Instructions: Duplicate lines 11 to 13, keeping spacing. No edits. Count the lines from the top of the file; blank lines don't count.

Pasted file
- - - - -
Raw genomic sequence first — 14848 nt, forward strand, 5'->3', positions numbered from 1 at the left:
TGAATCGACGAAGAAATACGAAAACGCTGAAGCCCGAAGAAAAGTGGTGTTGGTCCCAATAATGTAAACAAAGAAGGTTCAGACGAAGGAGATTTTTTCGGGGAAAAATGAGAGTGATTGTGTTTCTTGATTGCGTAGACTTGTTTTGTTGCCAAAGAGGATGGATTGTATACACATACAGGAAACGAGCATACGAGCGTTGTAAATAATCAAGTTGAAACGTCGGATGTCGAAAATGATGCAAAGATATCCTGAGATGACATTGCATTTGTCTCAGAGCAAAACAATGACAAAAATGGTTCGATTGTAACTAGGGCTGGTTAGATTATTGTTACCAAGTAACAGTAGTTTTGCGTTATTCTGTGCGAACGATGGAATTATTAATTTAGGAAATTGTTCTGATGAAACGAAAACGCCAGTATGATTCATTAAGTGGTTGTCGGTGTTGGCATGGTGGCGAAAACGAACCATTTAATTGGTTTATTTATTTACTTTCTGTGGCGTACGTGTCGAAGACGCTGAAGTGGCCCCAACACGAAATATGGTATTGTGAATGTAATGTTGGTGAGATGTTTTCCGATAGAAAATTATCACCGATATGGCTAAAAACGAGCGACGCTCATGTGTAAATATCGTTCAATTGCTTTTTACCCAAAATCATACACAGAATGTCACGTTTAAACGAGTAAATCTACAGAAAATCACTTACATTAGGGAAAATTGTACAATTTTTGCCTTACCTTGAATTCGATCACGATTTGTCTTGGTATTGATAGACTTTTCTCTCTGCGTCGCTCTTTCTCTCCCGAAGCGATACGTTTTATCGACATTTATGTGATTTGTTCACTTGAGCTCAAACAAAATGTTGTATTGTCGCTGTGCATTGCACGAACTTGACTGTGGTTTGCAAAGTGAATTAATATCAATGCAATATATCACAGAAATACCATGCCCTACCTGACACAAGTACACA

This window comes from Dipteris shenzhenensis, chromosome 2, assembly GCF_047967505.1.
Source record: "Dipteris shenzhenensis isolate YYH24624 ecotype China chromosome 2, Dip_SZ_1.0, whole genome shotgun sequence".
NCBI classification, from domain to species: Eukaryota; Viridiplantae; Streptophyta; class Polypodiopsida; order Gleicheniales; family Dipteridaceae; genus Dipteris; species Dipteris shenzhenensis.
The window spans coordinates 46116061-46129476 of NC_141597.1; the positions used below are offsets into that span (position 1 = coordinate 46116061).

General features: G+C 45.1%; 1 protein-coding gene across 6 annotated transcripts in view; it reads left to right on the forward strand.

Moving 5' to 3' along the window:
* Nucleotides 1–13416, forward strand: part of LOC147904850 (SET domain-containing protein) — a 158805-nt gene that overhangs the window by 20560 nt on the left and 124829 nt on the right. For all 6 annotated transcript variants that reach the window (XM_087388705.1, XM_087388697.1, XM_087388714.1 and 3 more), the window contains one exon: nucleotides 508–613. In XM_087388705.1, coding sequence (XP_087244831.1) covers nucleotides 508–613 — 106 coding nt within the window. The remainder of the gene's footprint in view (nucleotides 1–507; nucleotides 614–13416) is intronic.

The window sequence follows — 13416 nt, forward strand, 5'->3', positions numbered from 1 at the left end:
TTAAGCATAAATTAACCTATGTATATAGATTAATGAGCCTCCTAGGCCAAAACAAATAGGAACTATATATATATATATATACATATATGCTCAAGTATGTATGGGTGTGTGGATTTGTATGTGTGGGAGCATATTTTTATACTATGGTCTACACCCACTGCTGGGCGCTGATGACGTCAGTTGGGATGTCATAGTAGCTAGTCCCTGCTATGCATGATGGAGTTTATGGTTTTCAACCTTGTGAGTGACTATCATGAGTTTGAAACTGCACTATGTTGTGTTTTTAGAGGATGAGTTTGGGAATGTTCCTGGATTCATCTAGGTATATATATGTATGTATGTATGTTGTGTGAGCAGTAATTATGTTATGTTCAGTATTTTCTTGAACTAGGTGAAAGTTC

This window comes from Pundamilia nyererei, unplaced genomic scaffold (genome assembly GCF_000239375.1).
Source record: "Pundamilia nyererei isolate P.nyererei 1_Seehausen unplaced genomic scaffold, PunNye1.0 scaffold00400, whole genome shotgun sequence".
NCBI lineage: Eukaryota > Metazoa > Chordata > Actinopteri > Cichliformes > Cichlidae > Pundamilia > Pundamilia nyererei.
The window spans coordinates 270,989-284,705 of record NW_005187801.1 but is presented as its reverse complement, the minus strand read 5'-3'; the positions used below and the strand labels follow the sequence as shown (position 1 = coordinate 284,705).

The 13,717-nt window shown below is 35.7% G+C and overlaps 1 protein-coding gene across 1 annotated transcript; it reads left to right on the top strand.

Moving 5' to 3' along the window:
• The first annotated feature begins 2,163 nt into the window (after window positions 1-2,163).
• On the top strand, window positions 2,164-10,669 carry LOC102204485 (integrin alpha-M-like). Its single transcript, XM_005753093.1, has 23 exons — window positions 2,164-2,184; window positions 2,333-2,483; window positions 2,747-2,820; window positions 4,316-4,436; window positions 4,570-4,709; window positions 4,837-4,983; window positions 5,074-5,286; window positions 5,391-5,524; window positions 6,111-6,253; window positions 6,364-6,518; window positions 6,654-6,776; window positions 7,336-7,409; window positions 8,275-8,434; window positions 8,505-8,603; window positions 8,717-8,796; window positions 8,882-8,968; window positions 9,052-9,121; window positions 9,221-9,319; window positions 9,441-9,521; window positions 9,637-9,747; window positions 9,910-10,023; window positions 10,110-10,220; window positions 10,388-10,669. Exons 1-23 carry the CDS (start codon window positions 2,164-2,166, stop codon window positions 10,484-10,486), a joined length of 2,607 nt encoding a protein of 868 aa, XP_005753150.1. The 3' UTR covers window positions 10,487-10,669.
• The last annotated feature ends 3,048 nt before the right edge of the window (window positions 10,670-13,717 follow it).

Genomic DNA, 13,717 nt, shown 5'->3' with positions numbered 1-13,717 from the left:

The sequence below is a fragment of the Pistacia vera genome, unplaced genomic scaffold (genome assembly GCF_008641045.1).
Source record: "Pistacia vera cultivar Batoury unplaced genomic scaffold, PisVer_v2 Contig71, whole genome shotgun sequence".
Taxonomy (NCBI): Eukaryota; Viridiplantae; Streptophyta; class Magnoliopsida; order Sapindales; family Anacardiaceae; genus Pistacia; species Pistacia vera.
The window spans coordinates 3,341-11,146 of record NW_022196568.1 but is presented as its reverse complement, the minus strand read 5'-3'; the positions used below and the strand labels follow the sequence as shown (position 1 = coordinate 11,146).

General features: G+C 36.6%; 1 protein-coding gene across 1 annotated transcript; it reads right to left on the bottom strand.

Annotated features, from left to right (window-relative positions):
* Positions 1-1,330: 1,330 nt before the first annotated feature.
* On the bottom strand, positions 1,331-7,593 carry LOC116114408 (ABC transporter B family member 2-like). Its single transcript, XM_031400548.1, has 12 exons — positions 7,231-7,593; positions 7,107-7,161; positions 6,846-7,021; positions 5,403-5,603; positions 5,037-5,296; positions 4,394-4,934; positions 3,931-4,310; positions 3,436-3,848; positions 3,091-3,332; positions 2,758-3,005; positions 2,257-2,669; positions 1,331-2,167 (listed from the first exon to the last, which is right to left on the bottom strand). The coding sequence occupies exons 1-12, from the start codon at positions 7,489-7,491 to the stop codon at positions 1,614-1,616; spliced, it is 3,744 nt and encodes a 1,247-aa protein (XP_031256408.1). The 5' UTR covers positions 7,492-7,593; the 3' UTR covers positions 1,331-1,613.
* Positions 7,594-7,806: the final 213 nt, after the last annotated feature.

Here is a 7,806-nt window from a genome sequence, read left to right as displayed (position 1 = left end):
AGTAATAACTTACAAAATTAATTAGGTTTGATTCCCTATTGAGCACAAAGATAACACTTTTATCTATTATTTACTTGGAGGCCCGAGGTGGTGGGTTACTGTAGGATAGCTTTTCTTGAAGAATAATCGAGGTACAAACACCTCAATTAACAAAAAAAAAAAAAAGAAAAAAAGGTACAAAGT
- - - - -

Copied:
TTAAGCATAAATTAACCTATGTATATAGATTAATGAGCCTCCTAGGCCAAAACAAATAGGAACTATATATATATATATATACATATATGCTCAAGTATGTATGGGTGTGTGGATTTGTATGTGTGGGAGCATATTTTTATACTATGGTCTACACCCACTGCTGGGCGCTGATGACGTCAGTTGGGATGTCATAGTAGCTAGTCCCTGCTATGCATGATGGAGTTTATGGTTTTCAACCTTGTGAGTGACTATCATGAGTTTGAAACTGCACTATGTTGTGTTTTTAGAGGATGAGTTTGGGAATGTTCCTGGATTCATCTAGGTATATATATGTATGTATGTATGTTGTGTGAGCAGTAATTATGTTATGTTCAGTATTTTCTTGAACTAGGTGAAAGTTC

This window comes from Pundamilia nyererei, unplaced genomic scaffold (genome assembly GCF_000239375.1).
Source record: "Pundamilia nyererei isolate P.nyererei 1_Seehausen unplaced genomic scaffold, PunNye1.0 scaffold00400, whole genome shotgun sequence".